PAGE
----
Stories of corruption in India have filled the news in recent days. First there’s the corrupt Communications and Information Technology Minister, whose scam to pocket money from telecommunications firms may have topped $37 billion. Then there were accusations that politicians, officials, and contractors had pocketed more than 70% of $2.5 billion meant for flood relief in the state of Assam. There are the officials arrested for corruption in the planning for the Commonwealth Games and there reports that businesses over the last six decades have made billions through tax evasion and corruption.
The barrage of news stories is simply bringing to light an ongoing, rampant problem, which is holding India back from its economic potential. And these stories only scratch the surface.
Corruption may have instigated a recent uproar over microcredit in India, in which politicians encouraged borrowers not to pay back their loans.
Corruption also affects education in India. Twenty-five percent of teachers in India don’t bother showing up for work, and of those that do show up, only 50% actually teach while they are there. Why, one might ask? Because as government employees, they cannot be fired. In fact, only 1 out of every 3,000 head teachers has ever fired a teacher for absenteeism. Government employees are receiving a paycheck without having to supply any work, and as such are robbing Indian families not only of education for their children, but also of their tax dollars.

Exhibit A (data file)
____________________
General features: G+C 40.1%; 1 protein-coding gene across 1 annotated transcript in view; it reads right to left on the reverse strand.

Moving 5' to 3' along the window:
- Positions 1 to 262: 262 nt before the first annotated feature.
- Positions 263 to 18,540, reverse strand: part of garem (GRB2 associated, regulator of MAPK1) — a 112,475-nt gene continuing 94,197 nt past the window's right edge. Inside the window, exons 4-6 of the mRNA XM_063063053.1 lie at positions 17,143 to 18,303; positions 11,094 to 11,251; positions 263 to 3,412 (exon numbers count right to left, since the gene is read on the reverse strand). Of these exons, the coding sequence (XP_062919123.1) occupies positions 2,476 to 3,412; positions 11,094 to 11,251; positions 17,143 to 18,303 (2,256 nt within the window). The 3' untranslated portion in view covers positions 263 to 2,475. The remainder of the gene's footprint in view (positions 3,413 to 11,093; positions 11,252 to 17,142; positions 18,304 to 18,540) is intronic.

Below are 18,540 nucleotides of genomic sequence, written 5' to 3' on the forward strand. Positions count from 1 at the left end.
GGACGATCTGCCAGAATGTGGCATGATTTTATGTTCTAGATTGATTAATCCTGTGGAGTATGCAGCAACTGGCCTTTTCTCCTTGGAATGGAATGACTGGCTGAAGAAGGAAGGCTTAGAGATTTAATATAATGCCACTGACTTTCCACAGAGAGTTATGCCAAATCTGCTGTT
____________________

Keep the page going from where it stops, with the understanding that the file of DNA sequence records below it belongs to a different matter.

If India has any hopes of continuing its recent economic growth and moving much of its population out of poverty, it must take real steps towards fighting corruption. Otherwise its economic gains will continue to be siphoned off, and eventually will dry up.